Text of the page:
I think the predictor most applicable for all of the key KSAOs mentioned is interview. Individual differences is both a benefit and a cost, for it means having to understand each person’s KSAOs and estimating the candidate’s likeliness to be successful in a job. Measuring and putting a rank based on individual differences seems unfair but it is simply logical and practical.

Literacy is not a requirement in this job and I do not think it is fair to discriminate other people’s inability to read or write in the selection process. One’s ability to read or write cannot dictate or present “evidence” of the values required of the candidate. A structured and unstructured interview is able to attest one’s values, skills and abilities through a formal and informal means as this allows a person to speak, listen, assess, reason and at the same time, follow – which are all also measurements of the job’s KSAO in a manner of speaking.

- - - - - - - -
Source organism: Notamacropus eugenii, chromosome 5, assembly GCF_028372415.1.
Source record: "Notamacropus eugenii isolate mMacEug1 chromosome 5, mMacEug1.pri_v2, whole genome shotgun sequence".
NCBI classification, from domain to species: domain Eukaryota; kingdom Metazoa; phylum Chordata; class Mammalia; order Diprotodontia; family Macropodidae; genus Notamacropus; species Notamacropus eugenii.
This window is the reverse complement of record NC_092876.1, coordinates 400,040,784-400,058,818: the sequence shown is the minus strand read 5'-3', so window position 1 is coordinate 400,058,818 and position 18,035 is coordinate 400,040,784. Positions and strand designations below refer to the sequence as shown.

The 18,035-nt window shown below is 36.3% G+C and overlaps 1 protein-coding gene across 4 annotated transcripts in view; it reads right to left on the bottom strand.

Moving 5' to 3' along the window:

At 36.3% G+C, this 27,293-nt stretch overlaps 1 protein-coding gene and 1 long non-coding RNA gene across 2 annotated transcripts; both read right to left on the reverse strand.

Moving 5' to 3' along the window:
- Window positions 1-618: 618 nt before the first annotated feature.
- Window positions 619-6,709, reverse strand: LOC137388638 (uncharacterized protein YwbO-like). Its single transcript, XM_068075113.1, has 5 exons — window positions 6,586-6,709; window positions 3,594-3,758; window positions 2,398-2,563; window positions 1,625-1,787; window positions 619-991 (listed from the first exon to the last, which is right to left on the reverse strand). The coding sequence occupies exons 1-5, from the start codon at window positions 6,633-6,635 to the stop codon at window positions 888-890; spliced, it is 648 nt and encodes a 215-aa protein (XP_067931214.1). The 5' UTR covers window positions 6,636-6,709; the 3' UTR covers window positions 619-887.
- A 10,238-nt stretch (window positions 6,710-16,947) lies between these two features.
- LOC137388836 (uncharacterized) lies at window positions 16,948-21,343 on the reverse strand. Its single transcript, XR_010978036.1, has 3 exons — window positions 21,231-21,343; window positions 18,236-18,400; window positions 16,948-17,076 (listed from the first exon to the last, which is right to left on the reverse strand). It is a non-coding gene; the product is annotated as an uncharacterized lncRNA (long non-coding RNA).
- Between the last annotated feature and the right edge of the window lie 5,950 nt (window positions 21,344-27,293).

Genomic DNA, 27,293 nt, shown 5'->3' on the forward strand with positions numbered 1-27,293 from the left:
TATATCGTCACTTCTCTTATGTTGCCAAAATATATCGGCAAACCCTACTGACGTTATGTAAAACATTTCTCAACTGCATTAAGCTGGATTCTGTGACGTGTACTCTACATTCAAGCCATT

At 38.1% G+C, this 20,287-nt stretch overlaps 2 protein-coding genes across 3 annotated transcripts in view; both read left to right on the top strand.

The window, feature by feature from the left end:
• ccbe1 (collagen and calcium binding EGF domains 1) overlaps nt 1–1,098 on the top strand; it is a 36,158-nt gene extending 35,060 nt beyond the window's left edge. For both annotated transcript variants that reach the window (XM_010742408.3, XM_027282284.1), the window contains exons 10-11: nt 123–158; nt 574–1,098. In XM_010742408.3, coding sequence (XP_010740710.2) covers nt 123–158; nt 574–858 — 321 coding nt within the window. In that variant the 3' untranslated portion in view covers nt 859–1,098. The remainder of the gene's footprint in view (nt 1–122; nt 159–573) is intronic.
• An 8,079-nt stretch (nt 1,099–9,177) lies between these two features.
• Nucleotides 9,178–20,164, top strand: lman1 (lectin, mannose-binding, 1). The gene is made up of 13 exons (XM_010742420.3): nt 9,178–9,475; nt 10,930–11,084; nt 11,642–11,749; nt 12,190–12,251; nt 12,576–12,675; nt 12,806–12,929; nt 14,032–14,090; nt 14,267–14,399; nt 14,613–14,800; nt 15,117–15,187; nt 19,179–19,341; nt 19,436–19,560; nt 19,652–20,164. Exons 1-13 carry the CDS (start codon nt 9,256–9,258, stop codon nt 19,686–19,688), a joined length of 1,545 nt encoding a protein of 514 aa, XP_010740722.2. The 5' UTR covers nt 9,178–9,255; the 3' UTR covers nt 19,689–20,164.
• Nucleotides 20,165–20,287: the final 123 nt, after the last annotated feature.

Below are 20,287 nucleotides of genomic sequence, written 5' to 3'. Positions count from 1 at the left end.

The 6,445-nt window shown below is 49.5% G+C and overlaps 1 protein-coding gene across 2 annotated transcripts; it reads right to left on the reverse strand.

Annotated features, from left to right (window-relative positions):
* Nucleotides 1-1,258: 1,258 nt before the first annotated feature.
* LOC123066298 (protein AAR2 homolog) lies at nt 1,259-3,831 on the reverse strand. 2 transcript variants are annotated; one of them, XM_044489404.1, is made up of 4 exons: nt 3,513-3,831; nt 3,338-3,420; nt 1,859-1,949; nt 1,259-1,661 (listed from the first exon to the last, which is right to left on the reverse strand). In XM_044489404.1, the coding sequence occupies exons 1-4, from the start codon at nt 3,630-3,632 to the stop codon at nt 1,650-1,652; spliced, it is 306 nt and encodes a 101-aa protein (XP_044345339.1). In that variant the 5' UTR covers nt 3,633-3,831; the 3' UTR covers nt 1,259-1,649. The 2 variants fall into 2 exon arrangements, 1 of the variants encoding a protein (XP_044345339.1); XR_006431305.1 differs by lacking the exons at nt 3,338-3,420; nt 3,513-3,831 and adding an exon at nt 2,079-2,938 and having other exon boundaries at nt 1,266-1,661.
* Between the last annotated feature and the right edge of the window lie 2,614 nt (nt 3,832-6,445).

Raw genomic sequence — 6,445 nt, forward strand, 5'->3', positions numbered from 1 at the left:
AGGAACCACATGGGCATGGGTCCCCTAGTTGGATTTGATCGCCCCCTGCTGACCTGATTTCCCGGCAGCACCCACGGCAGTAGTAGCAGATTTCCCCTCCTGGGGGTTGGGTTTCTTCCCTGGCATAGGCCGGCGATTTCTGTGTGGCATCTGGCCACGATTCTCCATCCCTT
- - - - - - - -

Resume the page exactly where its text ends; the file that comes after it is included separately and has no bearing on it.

While this is the most applicable predictor, it may not the best and only predictor for the KSAOs mentioned. As pointed out, interviews may be subjected to biases, no matter how objective the questionnaire or interviewer is. If however, the selection process is mixed with other predictors such as Biographical Information and Biodata and Substance Abuse Testing, discriminating the best candidate is going to be more reliable and valid.

Biographical Information and Biodata can be conducted prior to the interview and the results of that can be affirmed by the results of the interview. Substance Abuse Testing, can affirm one’s likeliness to work and continue working in an institution. If this is the flow I am imagining, you might ask why I didn’t choose Biographical Information and Biodata as the first predictor to assess the KSAOs for this job. This is because Biographical Information and Biodata is initially general information.